If the Minister proposes to put the duty of repairing the machinery upon the hirers, surely he would agree that there is an argument for charging less to them and not more?

Mr. Wilson

Certainly, Sir, and we are going to charge less.

Mr. Boyd-Carpenter

Then why take power to charge more?

Mr. Wilson

I thought that I had made that point clear to the hon. Gentleman. I agree that we could have made an Order to give powers to the Minister of Fuel and Power to make different arrangements about repairs and overtime from those in the original Order and not to give exemption in the matter of prices. If we had had to make that compromise it would have been necessary to make a new schedule at lower rates. This is now to be dealt with by administrative arrangement. The Minister will not charge rates higher than the maximum—and indeed is going to charge rates lower than the maximum—simply for the reason that the onus of repair is on the other party.

Mr. C. S. Taylor (Eastbourne)

The original Order speaks of maximum prices and not of minimum prices. Therefore, if we charge less than the maximum prices there is no need for the Order. If we charge more than those prices, there is a need for the Order.

Mr. Wilson

As I have explained, the motive in making the Order was to enable us to carry on coal production more continuously. We shall be glad to explain the reasons if the hon. Gentleman and other Members on that side of the House do not appreciate them. There is now a greater incentive to get more coal; under the new arrangement we pay for the coal actually got and not for the amount of work done. It was found necessary to make a different arrangement about the repairs. I agree that it was not necessary to make a different arrangement about the hire rates. I have explained that it was simpler to do what was required by this new Order than to have a long and complicated Order. There is no question of going above those rates; indeed it is going to be a matter of going considerably below the rates. I am sure that hon. Gentlemen are not worried about this exempttion of the Minister of Fuel and Power from the requirement about repairs. It is extremely desirable. The Minister of Fuel and Power does not run a plant repairing agency. I am sure that hon. Gentlemen opposite are not proposing that he shall establish one. Large contractors who are doing opencast work have such arrangements, and it is reasonable that the Minister should be allowed to make use of those organisations. That will spread the work and will enable contractors to go more fully out for coal production. I am sure that hon. Members in all parts of the House want to see that object attained.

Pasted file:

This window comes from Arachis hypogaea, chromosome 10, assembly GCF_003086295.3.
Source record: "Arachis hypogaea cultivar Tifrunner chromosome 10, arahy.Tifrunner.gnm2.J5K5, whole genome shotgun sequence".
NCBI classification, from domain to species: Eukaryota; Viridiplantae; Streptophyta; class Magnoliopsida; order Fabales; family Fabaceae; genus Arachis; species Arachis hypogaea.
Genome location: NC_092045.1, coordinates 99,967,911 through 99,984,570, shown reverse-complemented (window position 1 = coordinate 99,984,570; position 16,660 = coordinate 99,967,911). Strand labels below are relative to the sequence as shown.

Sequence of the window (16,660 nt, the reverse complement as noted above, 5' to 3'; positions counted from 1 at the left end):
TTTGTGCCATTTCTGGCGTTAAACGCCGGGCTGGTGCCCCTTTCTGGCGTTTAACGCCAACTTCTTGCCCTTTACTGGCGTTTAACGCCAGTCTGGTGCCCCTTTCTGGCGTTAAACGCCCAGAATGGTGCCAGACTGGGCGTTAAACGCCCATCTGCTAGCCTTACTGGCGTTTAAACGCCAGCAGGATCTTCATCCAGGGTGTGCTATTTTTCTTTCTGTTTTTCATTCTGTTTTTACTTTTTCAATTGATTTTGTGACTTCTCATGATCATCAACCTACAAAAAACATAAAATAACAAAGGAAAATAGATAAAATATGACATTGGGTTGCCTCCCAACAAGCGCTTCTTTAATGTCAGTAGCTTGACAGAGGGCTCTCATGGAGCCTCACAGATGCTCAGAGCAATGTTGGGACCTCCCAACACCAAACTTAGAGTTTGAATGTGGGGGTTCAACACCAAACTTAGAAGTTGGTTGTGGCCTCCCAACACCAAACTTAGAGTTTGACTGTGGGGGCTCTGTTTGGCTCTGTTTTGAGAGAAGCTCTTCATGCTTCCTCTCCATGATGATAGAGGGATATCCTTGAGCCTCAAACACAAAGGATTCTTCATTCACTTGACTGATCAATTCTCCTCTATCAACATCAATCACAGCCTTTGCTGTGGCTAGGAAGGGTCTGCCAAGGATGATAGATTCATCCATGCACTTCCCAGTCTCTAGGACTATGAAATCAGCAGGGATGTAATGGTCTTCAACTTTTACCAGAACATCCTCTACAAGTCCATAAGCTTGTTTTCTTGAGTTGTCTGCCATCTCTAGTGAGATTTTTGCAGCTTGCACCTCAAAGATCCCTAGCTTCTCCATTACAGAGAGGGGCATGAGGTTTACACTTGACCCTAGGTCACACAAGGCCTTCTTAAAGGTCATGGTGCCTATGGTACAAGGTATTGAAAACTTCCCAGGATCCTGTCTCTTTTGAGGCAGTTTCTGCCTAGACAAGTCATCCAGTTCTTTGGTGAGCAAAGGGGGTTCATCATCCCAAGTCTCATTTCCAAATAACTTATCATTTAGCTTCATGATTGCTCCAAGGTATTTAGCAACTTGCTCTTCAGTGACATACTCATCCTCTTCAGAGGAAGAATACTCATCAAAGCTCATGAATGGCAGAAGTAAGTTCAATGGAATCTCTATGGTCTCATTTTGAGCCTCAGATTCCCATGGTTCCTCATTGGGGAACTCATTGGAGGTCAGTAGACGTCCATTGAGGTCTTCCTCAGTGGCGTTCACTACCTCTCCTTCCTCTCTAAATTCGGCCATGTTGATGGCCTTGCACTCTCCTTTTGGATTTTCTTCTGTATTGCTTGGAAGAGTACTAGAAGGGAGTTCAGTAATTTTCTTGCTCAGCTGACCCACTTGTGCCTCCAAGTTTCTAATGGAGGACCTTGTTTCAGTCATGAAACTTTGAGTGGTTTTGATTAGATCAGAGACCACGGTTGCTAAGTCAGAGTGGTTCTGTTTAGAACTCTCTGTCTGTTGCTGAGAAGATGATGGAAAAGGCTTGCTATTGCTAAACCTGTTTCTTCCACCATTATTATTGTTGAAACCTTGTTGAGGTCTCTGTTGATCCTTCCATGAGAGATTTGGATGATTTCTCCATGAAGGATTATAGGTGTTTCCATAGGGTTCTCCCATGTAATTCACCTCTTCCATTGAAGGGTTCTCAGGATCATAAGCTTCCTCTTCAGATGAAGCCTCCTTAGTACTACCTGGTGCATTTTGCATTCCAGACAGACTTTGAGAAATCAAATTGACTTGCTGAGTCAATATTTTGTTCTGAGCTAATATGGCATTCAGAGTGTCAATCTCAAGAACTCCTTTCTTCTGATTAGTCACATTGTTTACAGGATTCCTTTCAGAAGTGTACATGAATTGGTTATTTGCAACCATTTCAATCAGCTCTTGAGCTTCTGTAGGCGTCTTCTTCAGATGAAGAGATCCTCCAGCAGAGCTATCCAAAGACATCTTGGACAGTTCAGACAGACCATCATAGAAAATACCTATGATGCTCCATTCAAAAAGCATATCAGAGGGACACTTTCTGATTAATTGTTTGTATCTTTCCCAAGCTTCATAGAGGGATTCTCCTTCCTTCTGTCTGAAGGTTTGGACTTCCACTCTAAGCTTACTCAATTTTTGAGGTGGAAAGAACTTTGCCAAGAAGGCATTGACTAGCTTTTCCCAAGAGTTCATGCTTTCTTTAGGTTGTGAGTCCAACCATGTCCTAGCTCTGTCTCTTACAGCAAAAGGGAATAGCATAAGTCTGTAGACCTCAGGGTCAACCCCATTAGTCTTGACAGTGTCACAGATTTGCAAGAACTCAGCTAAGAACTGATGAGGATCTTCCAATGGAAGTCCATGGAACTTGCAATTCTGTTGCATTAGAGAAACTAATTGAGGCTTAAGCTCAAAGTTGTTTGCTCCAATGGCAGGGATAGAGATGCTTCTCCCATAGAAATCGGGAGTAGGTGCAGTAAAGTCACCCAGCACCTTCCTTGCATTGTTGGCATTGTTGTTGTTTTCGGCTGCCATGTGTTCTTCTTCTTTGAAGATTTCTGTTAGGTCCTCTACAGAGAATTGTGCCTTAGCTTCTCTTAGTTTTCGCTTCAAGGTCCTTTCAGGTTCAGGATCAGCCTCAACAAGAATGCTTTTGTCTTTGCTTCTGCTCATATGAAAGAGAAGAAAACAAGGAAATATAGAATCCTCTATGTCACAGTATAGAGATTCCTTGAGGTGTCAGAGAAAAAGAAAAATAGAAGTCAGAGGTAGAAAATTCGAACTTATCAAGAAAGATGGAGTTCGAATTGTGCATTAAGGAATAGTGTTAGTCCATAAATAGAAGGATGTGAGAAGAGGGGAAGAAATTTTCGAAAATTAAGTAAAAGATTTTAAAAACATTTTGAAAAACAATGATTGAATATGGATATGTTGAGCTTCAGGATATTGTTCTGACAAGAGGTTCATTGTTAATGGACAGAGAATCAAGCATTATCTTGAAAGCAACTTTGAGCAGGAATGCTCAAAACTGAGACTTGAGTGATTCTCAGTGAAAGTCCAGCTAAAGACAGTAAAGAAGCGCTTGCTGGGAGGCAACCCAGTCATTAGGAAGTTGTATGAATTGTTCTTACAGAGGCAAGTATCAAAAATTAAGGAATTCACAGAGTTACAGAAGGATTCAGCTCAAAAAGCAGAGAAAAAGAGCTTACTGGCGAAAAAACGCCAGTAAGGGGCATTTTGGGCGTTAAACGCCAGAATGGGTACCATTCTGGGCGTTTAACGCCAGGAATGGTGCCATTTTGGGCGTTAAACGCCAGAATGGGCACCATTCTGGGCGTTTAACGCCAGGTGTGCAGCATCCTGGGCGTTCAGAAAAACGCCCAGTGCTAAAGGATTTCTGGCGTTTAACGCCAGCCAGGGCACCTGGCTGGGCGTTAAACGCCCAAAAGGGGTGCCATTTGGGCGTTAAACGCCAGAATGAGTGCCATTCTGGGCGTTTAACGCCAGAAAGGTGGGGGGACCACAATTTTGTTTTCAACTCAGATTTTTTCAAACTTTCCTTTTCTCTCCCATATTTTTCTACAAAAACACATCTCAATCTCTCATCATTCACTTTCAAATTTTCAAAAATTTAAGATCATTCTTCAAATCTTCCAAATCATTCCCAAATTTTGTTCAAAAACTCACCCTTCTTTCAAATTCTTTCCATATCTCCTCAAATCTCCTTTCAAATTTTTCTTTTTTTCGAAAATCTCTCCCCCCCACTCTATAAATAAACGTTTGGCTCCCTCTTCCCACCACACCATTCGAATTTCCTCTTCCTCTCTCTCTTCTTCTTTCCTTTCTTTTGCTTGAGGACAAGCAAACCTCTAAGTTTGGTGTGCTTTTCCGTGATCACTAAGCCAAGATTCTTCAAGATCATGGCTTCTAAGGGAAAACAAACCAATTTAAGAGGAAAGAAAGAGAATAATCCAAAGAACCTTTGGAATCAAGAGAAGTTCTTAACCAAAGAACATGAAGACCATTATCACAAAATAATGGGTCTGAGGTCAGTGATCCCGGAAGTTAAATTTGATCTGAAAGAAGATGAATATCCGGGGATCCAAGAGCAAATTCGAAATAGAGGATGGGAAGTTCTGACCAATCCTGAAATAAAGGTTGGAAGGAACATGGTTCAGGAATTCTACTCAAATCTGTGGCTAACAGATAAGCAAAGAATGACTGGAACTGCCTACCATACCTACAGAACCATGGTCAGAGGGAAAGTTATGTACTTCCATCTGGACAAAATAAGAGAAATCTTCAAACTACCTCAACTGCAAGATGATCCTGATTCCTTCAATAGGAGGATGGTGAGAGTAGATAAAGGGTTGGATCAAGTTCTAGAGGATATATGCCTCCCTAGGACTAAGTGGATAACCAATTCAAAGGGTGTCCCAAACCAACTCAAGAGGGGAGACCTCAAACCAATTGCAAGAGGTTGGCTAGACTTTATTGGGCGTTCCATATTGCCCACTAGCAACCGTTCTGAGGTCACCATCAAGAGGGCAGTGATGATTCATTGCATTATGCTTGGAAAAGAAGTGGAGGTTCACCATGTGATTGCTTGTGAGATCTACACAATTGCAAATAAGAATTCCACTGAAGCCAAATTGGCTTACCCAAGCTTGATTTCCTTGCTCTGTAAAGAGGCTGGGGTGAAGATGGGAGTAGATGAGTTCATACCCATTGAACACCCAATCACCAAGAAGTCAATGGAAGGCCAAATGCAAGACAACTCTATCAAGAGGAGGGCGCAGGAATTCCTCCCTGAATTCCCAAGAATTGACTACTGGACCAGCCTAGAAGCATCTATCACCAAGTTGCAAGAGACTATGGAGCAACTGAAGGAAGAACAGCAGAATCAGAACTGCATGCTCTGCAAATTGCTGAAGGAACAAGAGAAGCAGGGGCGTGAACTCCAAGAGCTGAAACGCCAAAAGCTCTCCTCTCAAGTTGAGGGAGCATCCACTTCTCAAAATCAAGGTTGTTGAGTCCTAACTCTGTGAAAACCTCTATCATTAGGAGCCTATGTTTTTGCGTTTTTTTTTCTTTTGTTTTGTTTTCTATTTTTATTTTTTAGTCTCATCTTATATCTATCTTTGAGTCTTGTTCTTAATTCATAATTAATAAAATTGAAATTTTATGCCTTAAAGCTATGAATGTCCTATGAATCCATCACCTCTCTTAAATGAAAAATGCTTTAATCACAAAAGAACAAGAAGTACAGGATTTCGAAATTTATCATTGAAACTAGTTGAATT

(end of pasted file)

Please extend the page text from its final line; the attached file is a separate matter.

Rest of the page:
The main reason for doubt about this Order among hon. Gentlemen opposite is the feeling that the Minister of Fuel and Power is being given competitive advantage over other plant hirers. There is nothing in that point. In the first place, he is not competing with other plant hirers, because he is not in the business of plant hiring and is not out to make a profit: he is out to get coal. He owns a small amount of American plant and it seems reasonable that it should be deployed in the national interest in this way. Secondly, as I have said, it is the intention of my right hon. Friend, if he finds any other class of work in which it would be advantageous to make the same kind of exemption and with the same degree of protection for all parties concerned—because we know we must protect the civil engineering contractors in this matter as well as the owners of plant—to make similar exemptions to the Order irrespective of whether the plant is a Government owned plant or a private agency's. There is no question of favouritism to a Government Department, but simply a question of the type of work involved.